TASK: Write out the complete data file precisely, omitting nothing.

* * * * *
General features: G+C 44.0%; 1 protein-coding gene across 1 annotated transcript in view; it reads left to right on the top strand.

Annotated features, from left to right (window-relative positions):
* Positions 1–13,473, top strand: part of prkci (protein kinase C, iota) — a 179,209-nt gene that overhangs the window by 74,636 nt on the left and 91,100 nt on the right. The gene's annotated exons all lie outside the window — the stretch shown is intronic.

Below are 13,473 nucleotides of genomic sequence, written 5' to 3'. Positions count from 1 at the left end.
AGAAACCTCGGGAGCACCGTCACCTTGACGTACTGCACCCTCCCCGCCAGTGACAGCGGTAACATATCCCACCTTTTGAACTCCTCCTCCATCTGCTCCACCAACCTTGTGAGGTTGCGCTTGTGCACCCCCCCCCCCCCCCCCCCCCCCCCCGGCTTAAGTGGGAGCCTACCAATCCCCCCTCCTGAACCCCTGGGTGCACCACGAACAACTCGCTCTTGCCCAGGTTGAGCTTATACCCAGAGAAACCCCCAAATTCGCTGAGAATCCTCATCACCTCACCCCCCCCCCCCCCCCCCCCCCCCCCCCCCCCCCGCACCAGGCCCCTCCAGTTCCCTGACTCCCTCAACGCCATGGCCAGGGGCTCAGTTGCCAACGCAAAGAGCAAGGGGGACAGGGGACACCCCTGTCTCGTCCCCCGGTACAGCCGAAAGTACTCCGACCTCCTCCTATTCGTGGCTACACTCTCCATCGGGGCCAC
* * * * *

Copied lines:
General features: G+C 44.0%; 1 protein-coding gene across 1 annotated transcript in view; it reads left to right on the top strand.

Annotated features, from left to right (window-relative positions):
* Positions 1–13,473, top strand: part of prkci (protein kinase C, iota) — a 179,209-nt gene that overhangs the window by 74,636 nt on the left and 91,100 nt on the right. The gene's annotated exons all lie outside the window — the stretch shown is intronic.

Below are 13,473 nucleotides of genomic sequence, written 5' to 3'. Positions count from 1 at the left end.
AGAAACCTCGGGAGCACCGTCACCTTGACGTACTGCACCCTCCCCGCCAGTGACAGCGGTAACATATCCCACCTTTTGAACTCCTCCTCCATCTGCTCCACCAACCTTGTGAGGTTGCGCTTGTGCACCCCCCCCCCCCCCCCCCCCCCCCCCGGCTTAAGTGGGAGCCTACCAATCCCCCCTCCTGAACCCCTGGGTGCACCACGAACAACTCGCTCTTGCCCAGGTTGAGCTTATACCCAGAGAAACCCCCAAATTCGCTGAGAATCCTCATCACCTCACCCCCCCCCCCCCCCCCCCCCCCCCCCCCCCCCCGCACCAGGCCCCTCCAGTTCCCTGACTCCCTCAACGCCATGGCCAGGGGCTCAGTTGCCAACGCAAAGAGCAAGGGGGACAGGGGACACCCCTGTCTCGTCCCCCGGTACAGCCGAAAGTACTCCGACCTCCTCCTATTCGTGGCTACACTCTCCATCGGGGCCAC